The world’s first plug-in hybrid SUV is here in the US. It comes with all sorts of goodies. Twin electric motors and a gasoline engine to generate electricity or additional power, 4WD, traction control, stability control, yaw control, cameras, laser radar, the list goes on. That stuff is all fancy and necessary, but lets look at the some of the extra cool accessories you can add on your own to make it stand out a little and be special for you.
For many people it is more a question of “what is it?” or “do I really have one?” then “do I really need to need to replace it?” For the last decade many of the vehicles on the road have a cabin air filter. It is there to help clean the incoming air into the cabin area. It is usually a pleated filter much like the engine air filter, but its job is to keep dust, pollen, and other fine particles out of the air we breathe inside the vehicle.
Since there is such a large amount of debris in the air these days it is important to check and replace this filter on a regular basis. Even more critical if there are individuals with allergies, asthma, or other health issues involved. Mitsubishi recommends replacing the filter every 15,000 miles or 12 months in normal conditions. It depends on the conditions in your area. Dusty or smoggy areas move the recommendation to inspecting your filter to every 3,750 miles or 3 months. Check your owner’s manual for your vehicle’s schedule.
Who needs a roof rack? Well, almost everyone has had a time where they just wished there was a little more room inside their vehicle. Whether it was heading to the beach, the ski slope, base camp, or grandma’s house, using a roof rack can be a welcome addition to free up some space for additional leg room or transporting oversize loads.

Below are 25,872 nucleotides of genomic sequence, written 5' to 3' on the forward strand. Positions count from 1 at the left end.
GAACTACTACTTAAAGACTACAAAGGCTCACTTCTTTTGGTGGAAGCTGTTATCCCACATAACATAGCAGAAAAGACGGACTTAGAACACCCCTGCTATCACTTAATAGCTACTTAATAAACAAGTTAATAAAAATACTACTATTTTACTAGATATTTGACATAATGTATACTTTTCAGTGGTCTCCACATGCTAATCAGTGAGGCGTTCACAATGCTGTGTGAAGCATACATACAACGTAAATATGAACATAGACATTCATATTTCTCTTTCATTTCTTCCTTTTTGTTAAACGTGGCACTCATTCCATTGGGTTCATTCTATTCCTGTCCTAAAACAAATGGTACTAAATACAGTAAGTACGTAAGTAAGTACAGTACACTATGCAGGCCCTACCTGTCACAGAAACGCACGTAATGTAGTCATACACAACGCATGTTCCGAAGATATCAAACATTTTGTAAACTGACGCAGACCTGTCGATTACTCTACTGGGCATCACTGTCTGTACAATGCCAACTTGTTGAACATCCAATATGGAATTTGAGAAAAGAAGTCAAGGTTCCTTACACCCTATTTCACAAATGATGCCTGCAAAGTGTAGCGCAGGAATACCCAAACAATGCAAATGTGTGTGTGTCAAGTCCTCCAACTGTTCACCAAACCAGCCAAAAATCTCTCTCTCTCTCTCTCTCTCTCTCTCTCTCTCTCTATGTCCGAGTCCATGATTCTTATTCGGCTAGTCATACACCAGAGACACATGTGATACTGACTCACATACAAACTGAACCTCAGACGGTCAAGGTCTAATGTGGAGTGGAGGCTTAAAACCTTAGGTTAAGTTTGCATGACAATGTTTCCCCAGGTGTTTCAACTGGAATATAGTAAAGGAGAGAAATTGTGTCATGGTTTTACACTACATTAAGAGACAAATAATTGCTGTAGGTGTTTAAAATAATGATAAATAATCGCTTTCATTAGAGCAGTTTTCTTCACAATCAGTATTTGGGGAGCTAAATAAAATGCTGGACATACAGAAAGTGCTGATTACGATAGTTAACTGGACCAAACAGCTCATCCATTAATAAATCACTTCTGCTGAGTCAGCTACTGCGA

A genuine Mitsubishi roof rack base carrier gives you the ability to attach various carriers to your roof. A roof box or ski or bike carrier can free up interior space, but they require a roof rack to attach to. Some vehicles come from the factory with a full roof rack.
Some have raised side rails that go from front to back.
Some have flush side rails that go from front to back.
These just need cross bars that attach to them and go from side to side to complete the rack.
Automakers have been interested in the aerodynamics of vehicle design since the 1930s. Recently the effects of aerodynamics on fuel economy have made this a bigger issue in the race to improve gas mileage. So does the shape and design of a vehicle really make much of a difference on fuel economy?
There are lots of factors to look at, but the speed of the vehicle plays a big role in the results. A formula for the coefficient of drag (how easily a vehicle moves through the air) has the force against the vehicle as: coefficient of drag x frontal area x density of air x speed squared. These forces were once physically measured in a wind tunnel, but now sophisticated computer programs can give this information based on the shape of the vehicle.
In stop-and-go driving, aerodynamics has little effect on fuel efficiency, but at 70 mph you have four times the force working against the vehicle than you do at 35 mph. If you take away ten percent of the drag coefficient in a typical vehicle, you could improve miles per gallon by .5 mpg. In the overall scheme of things, this can be a big deal.
Door scuff plates or maybe call them door sill plates or call them the only thing between the delicate painted, trimmed, or carpeted areas of the entry way to your vehicle and muddy shoes.
First thing you or your passengers will see when getting into your vehicle is the door sill area. It will make a first impression. Will it be a good one or will it be a scuffed, rusted looking one? With constant wear from shuffling feet getting in and out this area can take a beating. To keep the paint from chipping and the trim and carpet from fraying it may be best to add some additional protection with some genuine Mitsubishi door scuff plates.